A fortnight of soul searching for Ronan McCarthy’s Cork

In the Páirc Uí Chaoimh media area after Saturday’s Munster football final the record books were being consulted and scoring sequences examined.

Was it Cork’s worst defeat by Kerry in a decider since 1938? (Yes.) Had Cork gone almost 40 minutes without a score? (Yes.) When was the last time a team in a Munster final had managed six scores? (1999, when Kerry scored 2-4.) 

In the circumstances Ronan McCarthy would have been forgiven for being slow to handle his press duties, but the Cork manager was swift to face the microphones, admitting frankly that he hadn’t anticipated his side’s collapse.

“It’s hugely disappointing result and performance from us,” said the Douglas clubman. 

“We have to put it behind us very quickly because we have a very quick turnaround to the next game in two weeks’ time.

“I’ll be honest, that’s one thing I didn’t see coming today, but it’s happened and we have to get on with it.” 

There was some criticism of referee Ciaran Branagan’s black card for Ruairi Deane, who had impressed early on for Cork, but McCarthy put that decision in context.

 

“You’re beaten by 17 points, a black card... I felt the black card calls, a couple that were given which probably weren’t, a couple that weren’t given were.

“We just have to suck that up, we can’t complain. We were beaten too comprehensively for that to be a factor in what we can talk about.” 

Why was the defeat so comprehensive? McCarthy pointed to Kerry’s quality and work ethic: The Kingdom had identified Cork’s preferred option, running the ball upfield, and worked hard to counteract it.

“I thought (Cork keeper) Mark (White) did OK, he tried to vary it by putting a few out towards the sidelines, that he did OK.

“Our big problem was that Kerry didn’t want us to run the ball out and blocked up the centre very well, they worked hard to stop us.

“We hadn’t enough people supporting the ball carrier when we came out with the ball and we ended up being turned over: I think it was 19 times in the first half. Some of those were very cheap, losing the ball in contact.

“That was the most disappointing thing for me, that I felt our real strength is our running game and support play, and Kerry obviously were not going to let us come out easy. We lacked support so many times, then we were turned over and they were straight through.

“We got disjointed. The two goals we got early on kept us just in touching distance at half-time.

“They could have been further ahead at half-time. And they pushed on from there.” 

As the game wore on, Cork fell into the classic vicious cycle: Trailing significantly on the scoreboard, they had to take risks to try to narrow the lead, but when those risks didn’t pay off the home side were stretched at the back and Kerry punished them ruthlessly. That hollowed out Cork’s confidence, the deficit getting bigger and bigger.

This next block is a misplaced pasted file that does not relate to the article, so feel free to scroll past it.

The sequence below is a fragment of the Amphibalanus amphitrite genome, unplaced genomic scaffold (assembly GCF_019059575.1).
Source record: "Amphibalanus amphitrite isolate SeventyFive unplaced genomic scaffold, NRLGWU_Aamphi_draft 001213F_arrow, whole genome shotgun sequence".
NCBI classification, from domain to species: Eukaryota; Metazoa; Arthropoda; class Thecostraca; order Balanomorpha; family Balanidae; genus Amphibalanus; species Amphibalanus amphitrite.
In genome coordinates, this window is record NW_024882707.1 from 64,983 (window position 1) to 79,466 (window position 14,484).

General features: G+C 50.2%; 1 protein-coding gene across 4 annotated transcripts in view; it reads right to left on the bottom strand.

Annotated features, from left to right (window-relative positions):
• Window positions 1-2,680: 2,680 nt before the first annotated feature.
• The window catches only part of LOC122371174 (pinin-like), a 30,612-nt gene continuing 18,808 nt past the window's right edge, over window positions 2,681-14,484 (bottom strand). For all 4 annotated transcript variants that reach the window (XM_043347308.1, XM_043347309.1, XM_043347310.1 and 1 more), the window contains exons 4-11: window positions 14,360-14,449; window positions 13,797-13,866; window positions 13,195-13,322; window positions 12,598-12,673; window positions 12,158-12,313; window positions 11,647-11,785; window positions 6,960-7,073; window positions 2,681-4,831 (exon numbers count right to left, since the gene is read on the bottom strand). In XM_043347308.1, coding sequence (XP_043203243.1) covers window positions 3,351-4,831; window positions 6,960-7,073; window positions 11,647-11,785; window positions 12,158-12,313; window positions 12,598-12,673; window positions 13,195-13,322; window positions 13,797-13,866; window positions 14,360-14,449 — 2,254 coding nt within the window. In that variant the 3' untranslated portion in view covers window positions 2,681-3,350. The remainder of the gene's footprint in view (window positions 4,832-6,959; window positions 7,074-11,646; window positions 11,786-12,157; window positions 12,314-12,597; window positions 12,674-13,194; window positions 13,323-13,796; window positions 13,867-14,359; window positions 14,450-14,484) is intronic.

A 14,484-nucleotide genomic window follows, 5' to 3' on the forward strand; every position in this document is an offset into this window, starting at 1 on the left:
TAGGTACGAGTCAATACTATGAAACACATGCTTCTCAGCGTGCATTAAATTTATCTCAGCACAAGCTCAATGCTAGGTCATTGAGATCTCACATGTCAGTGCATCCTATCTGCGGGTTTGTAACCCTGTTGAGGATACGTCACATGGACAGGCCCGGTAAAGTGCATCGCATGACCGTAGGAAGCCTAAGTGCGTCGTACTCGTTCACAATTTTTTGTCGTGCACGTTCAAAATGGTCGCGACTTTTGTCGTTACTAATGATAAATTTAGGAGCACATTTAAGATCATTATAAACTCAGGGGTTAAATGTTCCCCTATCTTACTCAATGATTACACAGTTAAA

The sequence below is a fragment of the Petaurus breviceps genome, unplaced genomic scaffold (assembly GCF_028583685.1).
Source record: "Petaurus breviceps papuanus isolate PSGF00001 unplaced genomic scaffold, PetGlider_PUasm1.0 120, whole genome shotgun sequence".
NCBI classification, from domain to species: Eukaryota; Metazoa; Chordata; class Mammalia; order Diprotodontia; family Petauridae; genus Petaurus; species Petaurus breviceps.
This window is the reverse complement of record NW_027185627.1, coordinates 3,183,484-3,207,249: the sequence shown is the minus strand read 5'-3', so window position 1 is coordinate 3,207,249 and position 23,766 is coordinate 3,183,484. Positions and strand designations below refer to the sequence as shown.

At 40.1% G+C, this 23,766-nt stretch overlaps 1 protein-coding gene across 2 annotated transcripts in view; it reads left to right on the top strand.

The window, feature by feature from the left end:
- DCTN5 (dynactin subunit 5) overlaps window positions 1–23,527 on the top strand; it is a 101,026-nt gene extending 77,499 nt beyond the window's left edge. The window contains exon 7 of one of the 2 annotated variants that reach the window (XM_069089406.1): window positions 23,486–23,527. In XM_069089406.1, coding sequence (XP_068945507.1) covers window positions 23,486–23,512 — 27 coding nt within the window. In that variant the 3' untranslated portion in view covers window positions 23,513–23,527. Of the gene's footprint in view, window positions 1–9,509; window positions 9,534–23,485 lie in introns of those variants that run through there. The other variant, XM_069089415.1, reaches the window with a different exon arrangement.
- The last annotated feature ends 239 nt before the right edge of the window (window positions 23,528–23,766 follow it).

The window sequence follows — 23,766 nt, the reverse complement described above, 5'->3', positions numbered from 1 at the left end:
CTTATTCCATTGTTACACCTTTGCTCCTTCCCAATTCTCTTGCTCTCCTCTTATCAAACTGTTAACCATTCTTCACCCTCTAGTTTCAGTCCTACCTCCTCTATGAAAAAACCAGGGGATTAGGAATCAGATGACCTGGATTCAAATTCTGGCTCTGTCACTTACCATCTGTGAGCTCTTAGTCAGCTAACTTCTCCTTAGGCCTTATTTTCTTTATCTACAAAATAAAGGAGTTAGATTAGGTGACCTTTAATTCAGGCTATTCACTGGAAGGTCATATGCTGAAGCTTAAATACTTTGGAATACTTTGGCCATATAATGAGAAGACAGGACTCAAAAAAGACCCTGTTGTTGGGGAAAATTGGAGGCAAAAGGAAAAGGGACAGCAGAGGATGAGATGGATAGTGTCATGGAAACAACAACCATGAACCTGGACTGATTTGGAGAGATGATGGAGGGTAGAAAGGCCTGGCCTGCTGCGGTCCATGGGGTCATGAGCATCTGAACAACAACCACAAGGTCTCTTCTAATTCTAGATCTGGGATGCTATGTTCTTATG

“We had no options, no one showing. Credit to Kerry for that, they were well set up, but when you let a team with that quality seven, eight, nine points up... you’re always vulnerable when you’re chasing the game.

“The question is do people want us to fold up our tent and defend out the game to the end? We’re not going to do that under my regime, anyway. It did (affect confidence), but to be fair to them they’re probably a bit shell-shocked. Nobody was saying we expected to come out and win by 10 points like we did against Tipperary.

“We felt we’d be competitive, they felt that, and at half-time I felt we could still, possibly, get back into the game, but Kerry got a goal and a couple of points quickly. After that it’s damage limitation because you’re trying to chase the game and that leaves you wide open at the back. I couldn’t disagree with you (on confidence).” 

McCarthy agreed Kerry are traditionally a team who can punish opponents if they get a chance to press home their advantage. 

“They have quality players, but they’re no different to any Kerry team I played against, they’ve always had quality men up front,” he said.

“My last year playing, we played Kerry three times in one year — we drew in Killarney, beat them here in Cork comfortably enough, by six or seven points, and lost the All-Ireland semi-final by 15 points.

“They’re the kind of team that if they get a run on you and get away from you, they can hurt you. They can play with abandon and freedom. Fair play to them, they were ruthless to the end.

“They’re like every Kerry team I ever played against, they have quality up front, and if you allow them to play, they’ll hurt you.” 

For Cork, the options are stark. They go into the qualifiers on the back of a historic beating and must meet the challenge of another ambitious side, keen to see the Super 8s.

McCarthy acknowledged the pressure. 

“People have been on about three-year terms and so on, but the performance tonight has nothing to do with a three-year term. I’m not interested in a three-year term, I’m interested in getting the max out of this season.

“I felt we could be competitive tonight, that we’d have to play well — let’s acknowledge the opposition, they have real quality all over the field, an outstanding manager who’s tactically very astute.

“We knew we’d have to play well, that it was in us, and we didn’t do it, and that’s the disappointing thing.

“But we have to turn around quickly. We have a choice now, to lie down and die or turn around and get ready for two weeks’ time.” 

A fortnight, then, until the questions are asked again.

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